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Past & Present Systemic Discrimination of New Brunswick's 2LGBTQ+ Communities (World Issue 120)

Have you heard of conversion therapy? What about the blood ban? Why do many 2LGBTQ+ people in New Brunswick want to Save Clinic 554? It’s important to remember that Two Spirit people have existed on Turtle Island since before colonization, and members of the 2LGBTQ+ community have been around since the territory we currently call Canada existed.

However, Canada has a longer history of oppressing 2LGBTQ+ people than it does of supporting them. For example, the Canadian Human Rights Act was only amended to specifically include sexual orientation as a prohibited grounds of discrimination in 1996. Same sex marriage was only legalized in 2005. And although LGBTQ+ Canadians have the right to freedom of expression, movement, to safe employment and housing, many LGBTQ+ people and communities continue to face systemic discrimination in Canada today. Have you heard of the blood ban? If you are a man who has sex with men, you are prohibited from donating blood. In June 2019, to address criticism about the blood ban, a 3-month deferral period for gay and bisexual men donating blood was implemented throughout Canada. This means that members of the 2LGBTQ+ community who identify as men are only eligible to give blood if it has been more than three months since their last sexual contact with another person who identifies as a man.

The blood ban is an example of a health-based discrimination levied against people based on their sexual identities that continues today. Have you heard of conversion therapy? Conversion therapy is the practice of forcing a 2LGBTQ+ person to undergo treatment that disaffirms their gender identities and/or sexuality. Conversion therapy can include a number of coercive interventions that aim to force a person to adhere to heterosexual norms, including medication, prayer, and talk and behavioral therapies and counselling. This practice disaffirms 2LGBTQ+ peoples’ identities, and has enormous social and mental health consequences.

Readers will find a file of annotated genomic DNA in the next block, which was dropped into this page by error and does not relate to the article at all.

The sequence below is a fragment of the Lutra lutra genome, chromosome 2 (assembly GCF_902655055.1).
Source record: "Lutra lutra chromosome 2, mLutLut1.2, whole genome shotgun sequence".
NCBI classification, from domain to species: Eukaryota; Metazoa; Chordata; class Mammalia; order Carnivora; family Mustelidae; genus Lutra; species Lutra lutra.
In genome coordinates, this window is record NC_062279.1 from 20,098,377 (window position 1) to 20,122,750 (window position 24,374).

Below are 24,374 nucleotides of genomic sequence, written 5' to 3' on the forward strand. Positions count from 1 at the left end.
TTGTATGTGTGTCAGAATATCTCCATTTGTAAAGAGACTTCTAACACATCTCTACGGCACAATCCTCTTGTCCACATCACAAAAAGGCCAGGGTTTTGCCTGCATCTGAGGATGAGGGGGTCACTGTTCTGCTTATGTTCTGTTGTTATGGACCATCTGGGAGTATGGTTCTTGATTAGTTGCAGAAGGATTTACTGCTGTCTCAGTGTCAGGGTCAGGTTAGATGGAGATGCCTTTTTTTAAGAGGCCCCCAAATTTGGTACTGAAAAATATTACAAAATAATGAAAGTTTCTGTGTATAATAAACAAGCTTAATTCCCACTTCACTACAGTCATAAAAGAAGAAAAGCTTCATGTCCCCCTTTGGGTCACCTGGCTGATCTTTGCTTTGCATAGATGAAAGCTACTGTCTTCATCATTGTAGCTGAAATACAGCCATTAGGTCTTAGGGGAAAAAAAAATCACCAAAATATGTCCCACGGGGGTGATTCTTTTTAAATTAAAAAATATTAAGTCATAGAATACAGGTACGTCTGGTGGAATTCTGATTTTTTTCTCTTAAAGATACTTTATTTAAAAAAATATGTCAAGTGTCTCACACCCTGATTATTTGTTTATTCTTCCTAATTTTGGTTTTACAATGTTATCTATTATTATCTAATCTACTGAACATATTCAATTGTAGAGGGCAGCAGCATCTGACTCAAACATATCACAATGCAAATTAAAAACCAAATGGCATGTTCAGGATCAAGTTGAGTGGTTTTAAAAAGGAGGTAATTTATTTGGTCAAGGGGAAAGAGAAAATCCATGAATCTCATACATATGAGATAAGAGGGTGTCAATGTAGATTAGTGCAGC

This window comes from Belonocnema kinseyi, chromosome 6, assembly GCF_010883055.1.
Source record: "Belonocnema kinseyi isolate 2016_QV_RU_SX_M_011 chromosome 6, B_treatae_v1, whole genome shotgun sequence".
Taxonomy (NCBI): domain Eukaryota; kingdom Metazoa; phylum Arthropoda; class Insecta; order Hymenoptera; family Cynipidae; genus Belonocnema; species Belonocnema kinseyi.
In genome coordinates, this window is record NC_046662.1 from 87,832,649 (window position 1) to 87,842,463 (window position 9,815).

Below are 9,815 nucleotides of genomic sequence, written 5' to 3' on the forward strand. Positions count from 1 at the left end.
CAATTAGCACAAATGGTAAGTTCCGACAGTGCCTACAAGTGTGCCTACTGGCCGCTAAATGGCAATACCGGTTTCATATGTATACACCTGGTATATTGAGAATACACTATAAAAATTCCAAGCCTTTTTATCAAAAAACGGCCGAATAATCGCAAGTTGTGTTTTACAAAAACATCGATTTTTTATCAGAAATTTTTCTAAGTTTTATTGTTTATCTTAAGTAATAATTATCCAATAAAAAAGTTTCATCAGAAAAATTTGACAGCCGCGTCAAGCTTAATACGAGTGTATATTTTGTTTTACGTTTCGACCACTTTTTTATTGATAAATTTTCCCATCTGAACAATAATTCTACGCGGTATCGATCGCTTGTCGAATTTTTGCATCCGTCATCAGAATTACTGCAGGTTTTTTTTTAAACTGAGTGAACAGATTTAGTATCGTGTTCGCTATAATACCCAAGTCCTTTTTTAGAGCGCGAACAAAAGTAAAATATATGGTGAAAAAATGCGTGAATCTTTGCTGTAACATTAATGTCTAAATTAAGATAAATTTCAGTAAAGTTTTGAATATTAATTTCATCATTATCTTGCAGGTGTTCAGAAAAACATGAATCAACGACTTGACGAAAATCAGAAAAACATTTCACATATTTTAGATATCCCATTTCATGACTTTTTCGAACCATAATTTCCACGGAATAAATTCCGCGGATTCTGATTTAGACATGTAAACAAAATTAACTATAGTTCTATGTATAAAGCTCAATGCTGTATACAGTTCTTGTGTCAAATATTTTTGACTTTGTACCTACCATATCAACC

Members of the LGBTQ+ community also do not have universal access to gender-affirming health care and services. Clinic 554, one of the few stigma-free and barrier-free access to sexual and reproductive health services in New Brunswick, is being forced to shut down as a result of a cut in provincial funding. The clinic’s impending closure impacts people from across the province because Clinic 554 provides gender-affirming and stigma-free care to the LGBTQ+ community from all over the region. Much needs to change in order for 2LGBTQ+ people to receive barrier free, gender affirming and stigma free healthcare in New Brunswick.

What can we do, as classmates and community members to confront systemic discrimination levied against 2LGBTQ+ people in New Brunswick? What other kinds of systemic discrimination have you heard about? What can we do to address violence and discrimination in our health, education, and justice systems?

This cellphilm was created for use in the Grade 12 World Issues classroom in New Brunswick, and seeks to address the specific curriculum outcomes:

o Humanity: Students will examine the unity and diversity of the human experience

o 1.2 investigate different conceptions of quality of life including conceptions beyond those measured by economic success;

o 1.2 demonstrate cross cultural understanding of identity, diversity and unity

This cellphilm was produced as a part of the "Queering Social Studies" project at the University of New Brunswick. The project is supported by a SSHRC Insight Development Grant & NBIF Emerging Projects Grant.


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